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Marcel Ophuls and the ORTF: The Sorrow and the Pity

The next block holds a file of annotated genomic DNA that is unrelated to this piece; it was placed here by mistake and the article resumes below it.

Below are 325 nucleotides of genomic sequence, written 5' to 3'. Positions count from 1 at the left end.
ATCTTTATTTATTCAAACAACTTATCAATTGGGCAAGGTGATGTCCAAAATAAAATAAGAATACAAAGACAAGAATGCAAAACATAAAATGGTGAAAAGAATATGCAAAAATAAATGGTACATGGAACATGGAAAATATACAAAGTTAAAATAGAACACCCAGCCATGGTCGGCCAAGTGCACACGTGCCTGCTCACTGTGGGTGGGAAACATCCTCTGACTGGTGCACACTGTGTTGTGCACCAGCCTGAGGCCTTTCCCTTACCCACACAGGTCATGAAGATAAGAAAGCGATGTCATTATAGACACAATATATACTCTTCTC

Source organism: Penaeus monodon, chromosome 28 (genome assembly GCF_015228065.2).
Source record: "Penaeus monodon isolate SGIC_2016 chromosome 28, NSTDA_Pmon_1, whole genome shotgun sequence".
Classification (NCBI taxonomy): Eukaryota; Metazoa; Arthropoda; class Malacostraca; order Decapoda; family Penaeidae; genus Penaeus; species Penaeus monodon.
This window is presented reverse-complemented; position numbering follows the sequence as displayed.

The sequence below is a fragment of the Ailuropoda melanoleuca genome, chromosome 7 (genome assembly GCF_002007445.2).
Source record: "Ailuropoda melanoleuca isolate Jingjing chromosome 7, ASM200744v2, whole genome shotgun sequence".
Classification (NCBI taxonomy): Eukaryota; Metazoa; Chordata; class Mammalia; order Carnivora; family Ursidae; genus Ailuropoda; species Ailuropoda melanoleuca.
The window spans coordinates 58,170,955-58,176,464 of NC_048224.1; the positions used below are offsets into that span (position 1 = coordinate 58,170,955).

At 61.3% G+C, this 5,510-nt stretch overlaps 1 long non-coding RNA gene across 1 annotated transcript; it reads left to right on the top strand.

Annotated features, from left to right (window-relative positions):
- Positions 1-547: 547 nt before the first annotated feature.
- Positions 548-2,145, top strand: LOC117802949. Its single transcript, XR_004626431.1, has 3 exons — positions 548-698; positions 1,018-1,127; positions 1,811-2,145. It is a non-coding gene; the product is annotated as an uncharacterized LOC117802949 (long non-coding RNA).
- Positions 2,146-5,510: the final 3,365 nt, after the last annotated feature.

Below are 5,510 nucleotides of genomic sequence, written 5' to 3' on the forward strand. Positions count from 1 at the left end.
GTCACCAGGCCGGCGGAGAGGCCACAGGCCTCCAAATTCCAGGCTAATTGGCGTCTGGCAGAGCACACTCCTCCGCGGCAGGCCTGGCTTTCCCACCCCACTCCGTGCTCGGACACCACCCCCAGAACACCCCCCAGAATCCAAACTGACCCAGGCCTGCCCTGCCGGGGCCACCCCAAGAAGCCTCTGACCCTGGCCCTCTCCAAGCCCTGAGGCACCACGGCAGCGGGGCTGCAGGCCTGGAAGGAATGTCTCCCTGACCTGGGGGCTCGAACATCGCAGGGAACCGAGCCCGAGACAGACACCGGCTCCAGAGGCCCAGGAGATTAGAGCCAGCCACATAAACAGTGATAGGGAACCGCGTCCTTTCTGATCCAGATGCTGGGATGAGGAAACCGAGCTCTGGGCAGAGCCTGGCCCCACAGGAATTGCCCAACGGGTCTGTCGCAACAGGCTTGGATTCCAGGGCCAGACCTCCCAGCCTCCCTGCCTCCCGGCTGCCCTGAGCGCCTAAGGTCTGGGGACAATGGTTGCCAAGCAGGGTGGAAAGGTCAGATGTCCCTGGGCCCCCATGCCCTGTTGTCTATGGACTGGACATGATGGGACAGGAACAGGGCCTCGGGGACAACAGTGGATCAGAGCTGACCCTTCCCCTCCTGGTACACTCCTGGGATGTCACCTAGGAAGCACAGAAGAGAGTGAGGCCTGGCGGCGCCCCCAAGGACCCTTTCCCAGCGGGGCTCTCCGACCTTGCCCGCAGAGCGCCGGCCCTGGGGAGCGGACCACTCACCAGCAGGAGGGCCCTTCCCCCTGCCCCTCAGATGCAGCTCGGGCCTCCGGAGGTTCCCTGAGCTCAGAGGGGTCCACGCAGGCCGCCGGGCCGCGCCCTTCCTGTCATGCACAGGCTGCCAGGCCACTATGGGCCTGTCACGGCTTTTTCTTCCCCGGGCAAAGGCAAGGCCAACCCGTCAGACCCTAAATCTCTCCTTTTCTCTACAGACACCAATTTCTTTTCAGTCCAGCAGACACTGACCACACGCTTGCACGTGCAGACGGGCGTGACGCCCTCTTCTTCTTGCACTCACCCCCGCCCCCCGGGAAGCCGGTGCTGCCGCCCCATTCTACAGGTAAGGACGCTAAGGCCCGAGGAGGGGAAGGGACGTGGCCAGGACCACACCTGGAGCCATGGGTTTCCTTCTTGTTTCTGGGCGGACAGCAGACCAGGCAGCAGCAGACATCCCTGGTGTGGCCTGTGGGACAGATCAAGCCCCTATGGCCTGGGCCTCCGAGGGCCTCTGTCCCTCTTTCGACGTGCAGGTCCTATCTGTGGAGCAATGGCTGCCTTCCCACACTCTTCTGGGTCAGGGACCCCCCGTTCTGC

Paris, France July 31, 1972   Marcel Ophuls quit French state-controlled television in 1968 following an abortive 15,000-employee strike for freedom of information. “I knew the censorship situation would become even worse than it was before,” he said. And it appears that he was right. The man who refused to broadcast Ophuls’s extraordinary four-and-a-half-hour documentary “The Sorrow and the Pity” three years ago was just fired – for being too permissive. In his place, new Prime Minister Pierre Messmer appointed a 52-year-old hard-line Gaullist named Arthur Conte. And Conte’s first official act as director-general of the ORTF was to fire News Director Pierre Desgraupes who, according to the International Herald Tribune, “had been under attack for giving too much prominence to the political opposition and for producing an allegedly pessimistic view of France.” Concern for the national morale has always dominated the thinking in French broadcasting, and it may become an issue in American public television as well. Justifying a de-emphasis on political documentaries on American public television this year, Hartford Gunn, president of the

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